Angela and Calogero Puleo and David Minichiello had cleared many other hurdles to make America their home: leaving their beloved small towns in Italy, enduring the misery of a transatlantic passage in steerage, suffering the pain of stereotyping and discrimination, engaging in backbreaking labor, carving out a life in an unfamiliar and crowded urban setting. Yet, they and thousands of other Boston Italians also experienced the contentment of sharing their new life with paesani, the warmth of the neighborhood enclave, the pride in saving money, starting a business, or buying a home.

America was hard, but she offered something Italy never could – the hope, perhaps even the promise, of a better future.

As 1931 drew to a close, the Puleos, the Minichiellos, and all Boston Italians would find their faith in that promise severely tested. If they believed they had survived all the hardships and cleared every hurdle America had placed in their path, they were mistaken.

With little warning or time for preparation, Boston Italians and Americans of all nationalities and geographic regions were about to come face to face with the Great Depression.

Estelle's is serving one of our all time favorite
Italian Spaghetti dinners for bookclub!

Cousin Frankie's Pasta & Gravy
2 pounds ground beef
4 eggs
1 1/2 cups plain bread crumbs
3/4 cups grated Pecorino Romano cheese
2 garlic cloves, chopped
1/2 teaspoon salt
1 teaspoon ground black pepper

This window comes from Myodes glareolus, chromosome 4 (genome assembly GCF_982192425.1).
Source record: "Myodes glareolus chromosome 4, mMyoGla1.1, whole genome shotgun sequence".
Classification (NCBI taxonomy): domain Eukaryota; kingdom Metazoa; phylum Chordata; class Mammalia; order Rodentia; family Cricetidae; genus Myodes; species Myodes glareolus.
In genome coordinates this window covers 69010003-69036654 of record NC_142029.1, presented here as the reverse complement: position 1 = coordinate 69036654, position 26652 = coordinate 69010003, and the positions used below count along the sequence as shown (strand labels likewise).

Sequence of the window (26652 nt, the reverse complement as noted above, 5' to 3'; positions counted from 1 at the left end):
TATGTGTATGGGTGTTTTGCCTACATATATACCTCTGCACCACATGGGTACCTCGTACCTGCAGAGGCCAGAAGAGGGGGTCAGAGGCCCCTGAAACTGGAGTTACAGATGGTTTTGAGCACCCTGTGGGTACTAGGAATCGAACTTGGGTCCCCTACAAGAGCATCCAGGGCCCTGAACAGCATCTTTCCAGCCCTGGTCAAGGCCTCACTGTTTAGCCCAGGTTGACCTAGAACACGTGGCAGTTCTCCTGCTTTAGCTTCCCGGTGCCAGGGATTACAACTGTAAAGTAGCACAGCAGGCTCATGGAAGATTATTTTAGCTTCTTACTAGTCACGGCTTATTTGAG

1 tablespoon chopped fresh parsley leaves
1/4 cup olive oil

Gravy (sauce):
1 medium onion, chopped
1 garlic clove, chopped
1 (6-ounce) can tomato paste
2 (28-ounce) cans ground tomatoes
3/4 (28-ounce) can water (from empty ground tomato can), or 21 ounces water
1/4 teaspoon salt
1/4 teaspoon ground black pepper
1 teaspoon chopped fresh parsley leaves

For the meatballs: Combine all ingredients except the olive oil in a large bowl. Mix well. Form about 16 meatballs and place on a platter. Heat the olive oil in a large skillet and fry meatballs over medium heat until browned. Repeat until all meatballs are browned. Place meatballs on new clean platter. Do not discard the oil.

For the Gravy: In the skillet, heat the reserved oil, add the onion and garlic and saute for approximately 2 minutes. Add the tomato paste and cook on medium heat for 3 minutes, stirring constantly. Fill the empty tomato paste can full of water, add to the skillet, and cook for 1 minute, stirring. Remove from heat and set aside.

In an 8-quart saucepan, add the ground tomatoes and cook on medium heat for 5 minutes. Fill the empty ground tomato can 3/4 full of water and add to the saucepan, along with the tomato paste mixture from the skillet and the reserved browned meatballs. Mix thoroughly but carefully with a wooden spoon so as to not break the meatballs. Add the salt, ground pepper, and parsley and cook on medium heat for 15 minutes, then cover and cook on low heat for 2 1/2 hours, stirring every 15 minutes to prevent sticking and burning on bottom of pan. Serve over al dente pasta and sprinkle with some grated Pecorino Romano cheese, along with crusty Italian bread and a good bottle of red wine.

Steve Puleo donates a portion of his book proceeds to the
Juvenile Diabetes Research Foundation.
JDRF is the leading charitable funder and advocate of juvenile (type 1) diabetes
 research worldwide.
 To learn more, visit www.JDRF.org.